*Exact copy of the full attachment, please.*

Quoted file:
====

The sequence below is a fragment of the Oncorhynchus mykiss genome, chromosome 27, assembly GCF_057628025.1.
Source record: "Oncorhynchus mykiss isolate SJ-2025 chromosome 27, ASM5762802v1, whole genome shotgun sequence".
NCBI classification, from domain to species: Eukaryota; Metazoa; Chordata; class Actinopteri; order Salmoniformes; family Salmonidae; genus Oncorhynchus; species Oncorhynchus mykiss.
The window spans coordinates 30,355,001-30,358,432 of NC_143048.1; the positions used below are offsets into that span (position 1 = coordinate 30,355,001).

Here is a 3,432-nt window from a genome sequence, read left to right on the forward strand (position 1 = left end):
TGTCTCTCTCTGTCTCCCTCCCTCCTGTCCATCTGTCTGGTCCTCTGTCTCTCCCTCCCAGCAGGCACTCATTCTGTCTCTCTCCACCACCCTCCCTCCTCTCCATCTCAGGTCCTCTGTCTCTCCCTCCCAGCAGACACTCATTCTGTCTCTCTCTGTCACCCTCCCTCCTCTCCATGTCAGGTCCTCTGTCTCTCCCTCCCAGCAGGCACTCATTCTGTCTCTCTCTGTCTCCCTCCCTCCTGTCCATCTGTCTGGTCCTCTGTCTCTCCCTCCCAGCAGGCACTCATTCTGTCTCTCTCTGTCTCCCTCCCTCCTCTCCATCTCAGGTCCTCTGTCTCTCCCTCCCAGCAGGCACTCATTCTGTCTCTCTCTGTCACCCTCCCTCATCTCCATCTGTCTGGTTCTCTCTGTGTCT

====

The sequence below is a fragment of the Oncorhynchus mykiss genome, chromosome 27, assembly GCF_057628025.1.
Source record: "Oncorhynchus mykiss isolate SJ-2025 chromosome 27, ASM5762802v1, whole genome shotgun sequence".
NCBI classification, from domain to species: Eukaryota; Metazoa; Chordata; class Actinopteri; order Salmoniformes; family Salmonidae; genus Oncorhynchus; species Oncorhynchus mykiss.
The window spans coordinates 30,355,001-30,358,432 of NC_143048.1; the positions used below are offsets into that span (position 1 = coordinate 30,355,001).

Here is a 3,432-nt window from a genome sequence, read left to right on the forward strand (position 1 = left end):
TGTCTCTCTCTGTCTCCCTCCCTCCTGTCCATCTGTCTGGTCCTCTGTCTCTCCCTCCCAGCAGGCACTCATTCTGTCTCTCTCCACCACCCTCCCTCCTCTCCATCTCAGGTCCTCTGTCTCTCCCTCCCAGCAGACACTCATTCTGTCTCTCTCTGTCACCCTCCCTCCTCTCCATGTCAGGTCCTCTGTCTCTCCCTCCCAGCAGGCACTCATTCTGTCTCTCTCTGTCTCCCTCCCTCCTGTCCATCTGTCTGGTCCTCTGTCTCTCCCTCCCAGCAGGCACTCATTCTGTCTCTCTCTGTCTCCCTCCCTCCTCTCCATCTCAGGTCCTCTGTCTCTCCCTCCCAGCAGGCACTCATTCTGTCTCTCTCTGTCACCCTCCCTCATCTCCATCTGTCTGGTTCTCTCTGTGTCT